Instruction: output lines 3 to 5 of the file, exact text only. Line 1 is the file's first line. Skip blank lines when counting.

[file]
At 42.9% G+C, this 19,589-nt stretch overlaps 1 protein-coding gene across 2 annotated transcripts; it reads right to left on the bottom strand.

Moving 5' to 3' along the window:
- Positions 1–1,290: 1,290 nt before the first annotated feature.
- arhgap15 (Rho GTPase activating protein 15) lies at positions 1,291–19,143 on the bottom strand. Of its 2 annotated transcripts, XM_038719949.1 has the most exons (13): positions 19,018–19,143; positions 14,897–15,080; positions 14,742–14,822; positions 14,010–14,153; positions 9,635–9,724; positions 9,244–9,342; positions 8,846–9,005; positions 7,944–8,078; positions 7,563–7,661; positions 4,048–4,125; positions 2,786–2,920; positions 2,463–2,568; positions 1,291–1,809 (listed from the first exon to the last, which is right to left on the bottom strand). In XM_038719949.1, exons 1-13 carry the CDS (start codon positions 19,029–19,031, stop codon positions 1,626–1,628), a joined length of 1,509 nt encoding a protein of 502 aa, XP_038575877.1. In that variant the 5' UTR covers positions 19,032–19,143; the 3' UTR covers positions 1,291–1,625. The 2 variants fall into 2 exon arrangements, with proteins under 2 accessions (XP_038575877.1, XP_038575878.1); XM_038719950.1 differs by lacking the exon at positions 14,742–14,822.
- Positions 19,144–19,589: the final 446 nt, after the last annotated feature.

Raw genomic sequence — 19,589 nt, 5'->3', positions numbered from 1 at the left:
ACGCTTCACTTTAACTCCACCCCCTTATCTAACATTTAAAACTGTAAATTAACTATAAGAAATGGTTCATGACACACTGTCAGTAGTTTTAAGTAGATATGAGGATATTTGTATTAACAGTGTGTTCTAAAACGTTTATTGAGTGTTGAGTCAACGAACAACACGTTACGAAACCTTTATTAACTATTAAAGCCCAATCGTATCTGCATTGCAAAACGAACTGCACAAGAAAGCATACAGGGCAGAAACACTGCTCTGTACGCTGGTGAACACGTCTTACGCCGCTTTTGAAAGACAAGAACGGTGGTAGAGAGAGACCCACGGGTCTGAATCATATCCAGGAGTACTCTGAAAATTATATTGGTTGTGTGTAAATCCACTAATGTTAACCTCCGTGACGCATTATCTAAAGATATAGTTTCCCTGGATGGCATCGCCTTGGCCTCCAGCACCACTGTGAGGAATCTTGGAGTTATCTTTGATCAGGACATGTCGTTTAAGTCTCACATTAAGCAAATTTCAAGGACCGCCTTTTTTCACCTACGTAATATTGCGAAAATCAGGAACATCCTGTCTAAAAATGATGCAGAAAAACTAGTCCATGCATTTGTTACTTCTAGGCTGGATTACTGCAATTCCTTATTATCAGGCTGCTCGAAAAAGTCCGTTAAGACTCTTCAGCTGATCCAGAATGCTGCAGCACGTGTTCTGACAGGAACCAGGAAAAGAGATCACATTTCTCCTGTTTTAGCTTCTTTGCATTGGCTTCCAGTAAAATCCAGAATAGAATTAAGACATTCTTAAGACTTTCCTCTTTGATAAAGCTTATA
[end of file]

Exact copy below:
- Positions 1–1,290: 1,290 nt before the first annotated feature.
- arhgap15 (Rho GTPase activating protein 15) lies at positions 1,291–19,143 on the bottom strand. Of its 2 annotated transcripts, XM_038719949.1 has the most exons (13): positions 19,018–19,143; positions 14,897–15,080; positions 14,742–14,822; positions 14,010–14,153; positions 9,635–9,724; positions 9,244–9,342; positions 8,846–9,005; positions 7,944–8,078; positions 7,563–7,661; positions 4,048–4,125; positions 2,786–2,920; positions 2,463–2,568; positions 1,291–1,809 (listed from the first exon to the last, which is right to left on the bottom strand). In XM_038719949.1, exons 1-13 carry the CDS (start codon positions 19,029–19,031, stop codon positions 1,626–1,628), a joined length of 1,509 nt encoding a protein of 502 aa, XP_038575877.1. In that variant the 5' UTR covers positions 19,032–19,143; the 3' UTR covers positions 1,291–1,625. The 2 variants fall into 2 exon arrangements, with proteins under 2 accessions (XP_038575877.1, XP_038575878.1); XM_038719950.1 differs by lacking the exon at positions 14,742–14,822.
- Positions 19,144–19,589: the final 446 nt, after the last annotated feature.